Hence, I’ll take one more breath this day,

and you… are….where?




Ken Allan Dronsfield is a published poet who has been nominated for The Best of the Net and 2 Pushcart Awards for Poetry in 2016. His poetry has been published world-wide in various publications throughout North America, Europe, Asia, Australia and Africa. Ken loves thunderstorms, walking in the woods at night, and spending time with his cat Willa. Ken’s new book, “The Cellaring”, a collection of haunting, paranormal, weird and wonderful poems, has been released and is available through He is the co-editor of two poetry anthologies, Moonlight Dreamers of Yellow Haze and Dandelion in a Vase of Roses available from

Sheri Gabbert – 3 poems 



Pinpoint of yellow covers a blemish,

eyelash primer boosts 3-D mascara

on blended color eyes. Blazing Lava

highlights smiling lips.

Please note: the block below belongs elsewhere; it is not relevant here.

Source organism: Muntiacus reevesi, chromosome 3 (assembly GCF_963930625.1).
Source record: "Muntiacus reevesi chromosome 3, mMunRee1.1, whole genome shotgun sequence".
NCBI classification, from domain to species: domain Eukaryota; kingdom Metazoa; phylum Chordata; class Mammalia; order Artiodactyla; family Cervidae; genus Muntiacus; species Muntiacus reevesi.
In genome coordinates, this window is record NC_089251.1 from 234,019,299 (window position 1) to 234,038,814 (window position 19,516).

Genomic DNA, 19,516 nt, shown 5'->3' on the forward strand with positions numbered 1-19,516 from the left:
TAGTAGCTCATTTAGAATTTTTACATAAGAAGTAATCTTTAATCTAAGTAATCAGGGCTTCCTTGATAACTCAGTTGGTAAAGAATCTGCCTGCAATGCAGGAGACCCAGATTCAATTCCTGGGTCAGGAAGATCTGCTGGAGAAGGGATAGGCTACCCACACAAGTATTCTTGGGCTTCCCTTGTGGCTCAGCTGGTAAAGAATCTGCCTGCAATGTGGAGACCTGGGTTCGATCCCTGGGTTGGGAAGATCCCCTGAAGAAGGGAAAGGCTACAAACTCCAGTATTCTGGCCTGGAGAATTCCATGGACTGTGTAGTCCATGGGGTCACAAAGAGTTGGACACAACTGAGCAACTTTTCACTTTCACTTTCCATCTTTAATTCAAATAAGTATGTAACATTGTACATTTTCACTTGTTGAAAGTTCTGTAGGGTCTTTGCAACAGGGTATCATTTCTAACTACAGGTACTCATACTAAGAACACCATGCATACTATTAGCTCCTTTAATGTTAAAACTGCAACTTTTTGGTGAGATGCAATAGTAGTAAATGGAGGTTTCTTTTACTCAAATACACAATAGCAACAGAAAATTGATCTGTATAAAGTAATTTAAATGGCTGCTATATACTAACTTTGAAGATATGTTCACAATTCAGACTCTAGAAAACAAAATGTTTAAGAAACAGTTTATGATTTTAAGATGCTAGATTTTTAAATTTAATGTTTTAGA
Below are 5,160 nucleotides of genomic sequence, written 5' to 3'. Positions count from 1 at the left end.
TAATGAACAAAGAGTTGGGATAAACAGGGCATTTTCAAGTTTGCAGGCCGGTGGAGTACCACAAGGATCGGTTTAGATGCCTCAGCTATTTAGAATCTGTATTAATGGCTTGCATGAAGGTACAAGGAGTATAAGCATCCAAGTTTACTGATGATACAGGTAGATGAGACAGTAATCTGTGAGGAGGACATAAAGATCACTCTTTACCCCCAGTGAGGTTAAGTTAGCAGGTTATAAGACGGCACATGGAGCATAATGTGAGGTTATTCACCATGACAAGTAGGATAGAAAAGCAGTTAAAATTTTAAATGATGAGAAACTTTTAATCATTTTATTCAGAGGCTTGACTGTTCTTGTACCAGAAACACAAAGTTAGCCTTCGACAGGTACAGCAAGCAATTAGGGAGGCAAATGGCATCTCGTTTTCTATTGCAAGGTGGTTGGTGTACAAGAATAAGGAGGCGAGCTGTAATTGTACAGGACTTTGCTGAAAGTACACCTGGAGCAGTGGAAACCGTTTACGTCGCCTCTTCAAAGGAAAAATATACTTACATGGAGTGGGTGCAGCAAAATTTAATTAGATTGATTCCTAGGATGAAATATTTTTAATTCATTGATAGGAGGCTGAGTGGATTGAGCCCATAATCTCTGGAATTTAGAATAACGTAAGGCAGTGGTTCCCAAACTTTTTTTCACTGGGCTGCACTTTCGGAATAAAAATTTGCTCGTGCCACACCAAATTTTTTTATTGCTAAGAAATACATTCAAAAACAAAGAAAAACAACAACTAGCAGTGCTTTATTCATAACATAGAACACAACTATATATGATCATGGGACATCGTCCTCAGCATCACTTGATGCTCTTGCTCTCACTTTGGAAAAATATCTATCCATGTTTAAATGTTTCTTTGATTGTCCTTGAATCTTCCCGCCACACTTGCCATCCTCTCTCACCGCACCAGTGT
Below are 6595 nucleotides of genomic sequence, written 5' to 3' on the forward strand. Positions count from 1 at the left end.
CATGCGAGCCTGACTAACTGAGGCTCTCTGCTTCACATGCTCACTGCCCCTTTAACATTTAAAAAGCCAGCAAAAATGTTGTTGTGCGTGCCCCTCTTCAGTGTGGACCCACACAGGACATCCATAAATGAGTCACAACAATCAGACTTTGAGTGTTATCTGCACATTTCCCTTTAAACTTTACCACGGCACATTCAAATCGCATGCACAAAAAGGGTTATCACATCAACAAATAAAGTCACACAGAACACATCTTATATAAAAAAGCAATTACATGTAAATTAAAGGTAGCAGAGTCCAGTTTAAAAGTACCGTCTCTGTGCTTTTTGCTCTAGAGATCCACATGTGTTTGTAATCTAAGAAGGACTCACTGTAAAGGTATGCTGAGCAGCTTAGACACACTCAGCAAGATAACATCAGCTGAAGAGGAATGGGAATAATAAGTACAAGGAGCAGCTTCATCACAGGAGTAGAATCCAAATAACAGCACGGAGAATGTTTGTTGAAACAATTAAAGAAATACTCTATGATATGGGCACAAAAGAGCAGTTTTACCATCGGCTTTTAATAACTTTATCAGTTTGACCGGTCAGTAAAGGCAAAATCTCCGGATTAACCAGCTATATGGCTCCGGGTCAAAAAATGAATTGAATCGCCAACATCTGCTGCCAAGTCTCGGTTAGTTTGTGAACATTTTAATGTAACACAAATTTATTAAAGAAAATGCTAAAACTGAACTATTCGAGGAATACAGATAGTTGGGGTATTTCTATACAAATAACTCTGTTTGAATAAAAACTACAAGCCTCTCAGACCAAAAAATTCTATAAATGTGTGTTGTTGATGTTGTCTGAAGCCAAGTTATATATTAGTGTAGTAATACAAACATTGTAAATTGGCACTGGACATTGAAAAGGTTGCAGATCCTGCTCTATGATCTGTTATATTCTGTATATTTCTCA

Three outfits later, I stand at the mirror,

reflect on each strand of hair

and reasons to be nervous, afraid

of being fat and old and ugly in your eyes.


Five years ago I dated a married man

with the knowledge and consent of his wife.

An offense no one has forgiven,

better to have cheated than to have been

polyamorous in their minds.


Nine years after the divorce, I still dress

for you, not for praise or sex appeal

but to avoid judgement. Caring what you think

a habit after twenty-three years, something

to remind myself I once loved  you.


Arriving at a party too early to make an entrance,

too late to be first, I speak to one of the two

people who still like me and wait for your arrival

wondering what your new wife is wearing,

aware she loved you without my knowledge

or consent.


I force them to say something, one disapproval

at a time, waiting, waiting, waiting …

did I use too much hairspray, too much makeup,

too much, too much, too much and yet

you never come and I spend most of the evening


sitting alone, trying to look relevant and contrite.




Flotsam in the Kitchen Sink


He works, his sons work, his wife walked out.

The boys sleep on sagging floors with protruding nails,